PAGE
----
The do’s and don’ts of long-distance relationships

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November 10, 2014

7:05 PM

The usual advice is that long-distance relationships never work, that it’s not worth it to stay with your significant other from high school, that it’s impossible to date someone who goes to a different college, that it’s better not even to try. However, long-distance relationships are common and can offer benefits you can’t find in relationships where both partners live close to each other.

One estimate suggests that up to 50 percent of college students are in a long-distance relationship. This could be a relationship with someone at a different college, someone still in high school, someone working in another city, or someone in the military. Of course, some of these relationships will end in a break-up, but many will lead to a lifelong partnership. One estimate says that about 75 percent of engaged couples have been in a long-distance relationship at some point.

Living in different places has the potential to greatly strengthen a couple’s relationship. Being apart means that each partner has to put in effort and they must work together to make the relationship last.

Because long-distance couples can’t see each other as often as geographically close couples, they have to think of other ways to stay in touch. With technology, there are endless ways to stay in touch with a long-distance partner. Most couples rely on some combination of texting, phone calls and Skype or FaceTime video calls, as well as visiting each other when possible. Some couples like to write letters or emails, make shared playlists on Spotify, use Snapchat, chat on Facebook Messenger, or use an app designed for long-distance relationships.

As a consequence of all this technology, the major decision for couples is not whether they can stay in touch but what methods they should use to communicate, and how often. The answers to these questions are going to be different for each couple, and discussing them at the beginning of the long-distance relationship can help open the honest dialogue that is imperative for success over distance.

An obvious drawback to the long distance is the lack of a physical relationship; however, couples in long-distance relationships tend to be more interested in long-term partnerships than hookups. The temporary hiatus from physicality helps to ensure that the relationship is built on a solid foundation of emotional and intellectual compatibility. On college campuses, it is not difficult to create a purely physical relationship, as it is not difficult to find people interested only in hooking up. This is a perfectly acceptable goal, but it’s not what everyone is looking for. For those students who are predominantly interested in a relationship that will last into the long term and are willing to sacrifice the kissing, cuddling and other physical elements, the benefits of a long-distance relationship should not be overlooked.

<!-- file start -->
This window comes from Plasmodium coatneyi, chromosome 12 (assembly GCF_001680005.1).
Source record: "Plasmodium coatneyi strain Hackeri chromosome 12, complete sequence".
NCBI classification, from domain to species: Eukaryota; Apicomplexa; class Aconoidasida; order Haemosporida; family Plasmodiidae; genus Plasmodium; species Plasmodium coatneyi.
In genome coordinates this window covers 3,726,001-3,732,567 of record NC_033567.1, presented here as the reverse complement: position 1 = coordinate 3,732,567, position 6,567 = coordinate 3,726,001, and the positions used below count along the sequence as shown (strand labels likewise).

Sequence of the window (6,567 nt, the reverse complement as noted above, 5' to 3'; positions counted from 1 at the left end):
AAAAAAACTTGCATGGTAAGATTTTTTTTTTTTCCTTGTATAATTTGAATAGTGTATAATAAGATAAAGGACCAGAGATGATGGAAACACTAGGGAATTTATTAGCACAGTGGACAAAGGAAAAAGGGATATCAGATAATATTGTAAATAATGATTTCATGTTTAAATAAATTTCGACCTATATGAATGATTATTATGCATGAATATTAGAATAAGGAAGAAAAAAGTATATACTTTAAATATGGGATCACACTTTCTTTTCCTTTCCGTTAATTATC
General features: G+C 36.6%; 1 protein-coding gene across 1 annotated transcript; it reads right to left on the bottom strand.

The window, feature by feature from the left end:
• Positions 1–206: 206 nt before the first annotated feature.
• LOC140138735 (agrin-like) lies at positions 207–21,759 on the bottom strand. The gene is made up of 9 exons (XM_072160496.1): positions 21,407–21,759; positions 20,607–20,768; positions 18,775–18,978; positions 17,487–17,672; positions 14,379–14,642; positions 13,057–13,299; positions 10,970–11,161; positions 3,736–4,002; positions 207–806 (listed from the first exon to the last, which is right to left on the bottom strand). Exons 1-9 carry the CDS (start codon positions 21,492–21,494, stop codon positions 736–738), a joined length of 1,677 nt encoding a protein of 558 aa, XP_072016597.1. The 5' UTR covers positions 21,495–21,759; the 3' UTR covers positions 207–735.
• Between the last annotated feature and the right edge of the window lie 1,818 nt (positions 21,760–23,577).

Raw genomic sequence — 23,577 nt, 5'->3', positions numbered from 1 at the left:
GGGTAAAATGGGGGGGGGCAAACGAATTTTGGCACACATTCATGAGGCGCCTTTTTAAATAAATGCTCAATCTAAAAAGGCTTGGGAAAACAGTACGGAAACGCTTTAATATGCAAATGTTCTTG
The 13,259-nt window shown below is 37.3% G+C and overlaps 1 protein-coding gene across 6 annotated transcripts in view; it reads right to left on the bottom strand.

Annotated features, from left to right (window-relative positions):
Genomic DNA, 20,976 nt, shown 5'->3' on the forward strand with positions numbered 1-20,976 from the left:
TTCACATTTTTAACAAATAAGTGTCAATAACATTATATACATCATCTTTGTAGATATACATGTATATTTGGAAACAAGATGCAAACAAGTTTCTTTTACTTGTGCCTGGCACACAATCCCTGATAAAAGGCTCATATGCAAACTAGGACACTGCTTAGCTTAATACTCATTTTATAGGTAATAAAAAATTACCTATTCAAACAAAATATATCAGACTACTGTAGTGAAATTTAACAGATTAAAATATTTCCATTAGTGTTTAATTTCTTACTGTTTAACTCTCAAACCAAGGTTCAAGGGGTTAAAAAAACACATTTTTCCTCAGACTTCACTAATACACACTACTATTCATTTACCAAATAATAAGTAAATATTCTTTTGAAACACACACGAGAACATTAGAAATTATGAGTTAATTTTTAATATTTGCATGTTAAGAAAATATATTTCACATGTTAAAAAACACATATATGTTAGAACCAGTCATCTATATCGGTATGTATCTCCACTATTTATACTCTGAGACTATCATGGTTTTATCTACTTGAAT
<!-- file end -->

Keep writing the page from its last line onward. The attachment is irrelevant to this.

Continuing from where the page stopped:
Learning to cooperate and keep a relationship alive while living in distant cities can be an important lesson in maturity and trust. Because couples are living apart, each partner is unable to be constantly aware of where the other is and what they are doing. This can make or break a couple. If trust is not built quickly, the relationship can crumble. But if both partners are open, honest and trusting of each other, their relationship can become even stronger.

Healthy arguing is also vital. Because long-distance couples are usually quite committed to making their relationships last, this often leads to healthier fighting and working through issues without yelling and personal attacks. Both partners have to want to make the relationship last in order for it to be successful. In successful relationships, the question is “How do we fix this?” rather than “Is this worth fixing?” In general, long-distance couples are committed to making sure they’re always answering the former.

Contact Emily Chaumont at [email protected]

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About Author

Emily Chaumont

Managing Editor Emily Chaumont '18 is an English and Gender, Sexuality, Women's Studies double major from Manassas, Virginia. After graduation, she will be pursuing her M.A.Ed. in Elementary Education through William and Mary's School of Education. She formerly served as Variety Editor and News Editor and runs a college productivity lifestyle blog at honeybeejoyous.com.

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